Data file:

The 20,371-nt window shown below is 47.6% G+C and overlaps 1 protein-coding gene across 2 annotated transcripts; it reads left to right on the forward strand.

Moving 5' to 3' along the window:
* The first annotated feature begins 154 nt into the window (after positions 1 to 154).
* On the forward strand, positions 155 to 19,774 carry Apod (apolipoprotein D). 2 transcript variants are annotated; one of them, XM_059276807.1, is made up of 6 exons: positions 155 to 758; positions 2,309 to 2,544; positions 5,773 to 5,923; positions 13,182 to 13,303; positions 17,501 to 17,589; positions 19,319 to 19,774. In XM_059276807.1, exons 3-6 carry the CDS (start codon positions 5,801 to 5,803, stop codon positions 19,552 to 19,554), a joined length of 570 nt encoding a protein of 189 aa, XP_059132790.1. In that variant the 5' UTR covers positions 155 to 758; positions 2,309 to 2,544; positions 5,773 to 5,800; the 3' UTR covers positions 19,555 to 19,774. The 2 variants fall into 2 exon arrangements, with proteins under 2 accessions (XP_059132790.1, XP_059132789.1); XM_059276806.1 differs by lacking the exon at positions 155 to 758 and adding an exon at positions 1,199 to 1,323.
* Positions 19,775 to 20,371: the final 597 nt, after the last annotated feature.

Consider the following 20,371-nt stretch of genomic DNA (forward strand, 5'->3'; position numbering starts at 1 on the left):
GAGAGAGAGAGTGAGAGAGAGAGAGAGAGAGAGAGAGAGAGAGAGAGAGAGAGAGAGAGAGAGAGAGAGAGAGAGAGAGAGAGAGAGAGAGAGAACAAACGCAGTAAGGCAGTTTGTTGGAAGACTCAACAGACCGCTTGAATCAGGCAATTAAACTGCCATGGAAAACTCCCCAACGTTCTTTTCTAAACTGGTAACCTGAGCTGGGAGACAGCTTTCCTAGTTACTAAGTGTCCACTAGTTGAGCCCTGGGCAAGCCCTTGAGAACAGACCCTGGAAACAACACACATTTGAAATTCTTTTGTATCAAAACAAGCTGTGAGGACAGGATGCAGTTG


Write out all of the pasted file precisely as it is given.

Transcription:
The 20,371-nt window shown below is 47.6% G+C and overlaps 1 protein-coding gene across 2 annotated transcripts; it reads left to right on the forward strand.

Moving 5' to 3' along the window:
* The first annotated feature begins 154 nt into the window (after positions 1 to 154).
* On the forward strand, positions 155 to 19,774 carry Apod (apolipoprotein D). 2 transcript variants are annotated; one of them, XM_059276807.1, is made up of 6 exons: positions 155 to 758; positions 2,309 to 2,544; positions 5,773 to 5,923; positions 13,182 to 13,303; positions 17,501 to 17,589; positions 19,319 to 19,774. In XM_059276807.1, exons 3-6 carry the CDS (start codon positions 5,801 to 5,803, stop codon positions 19,552 to 19,554), a joined length of 570 nt encoding a protein of 189 aa, XP_059132790.1. In that variant the 5' UTR covers positions 155 to 758; positions 2,309 to 2,544; positions 5,773 to 5,800; the 3' UTR covers positions 19,555 to 19,774. The 2 variants fall into 2 exon arrangements, with proteins under 2 accessions (XP_059132790.1, XP_059132789.1); XM_059276806.1 differs by lacking the exon at positions 155 to 758 and adding an exon at positions 1,199 to 1,323.
* Positions 19,775 to 20,371: the final 597 nt, after the last annotated feature.

Consider the following 20,371-nt stretch of genomic DNA (forward strand, 5'->3'; position numbering starts at 1 on the left):
GAGAGAGAGAGTGAGAGAGAGAGAGAGAGAGAGAGAGAGAGAGAGAGAGAGAGAGAGAGAGAGAGAGAGAGAGAGAGAGAGAGAGAGAGAGAGAACAAACGCAGTAAGGCAGTTTGTTGGAAGACTCAACAGACCGCTTGAATCAGGCAATTAAACTGCCATGGAAAACTCCCCAACGTTCTTTTCTAAACTGGTAACCTGAGCTGGGAGACAGCTTTCCTAGTTACTAAGTGTCCACTAGTTGAGCCCTGGGCAAGCCCTTGAGAACAGACCCTGGAAACAACACACATTTGAAATTCTTTTGTATCAAAACAAGCTGTGAGGACAGGATGCAGTTG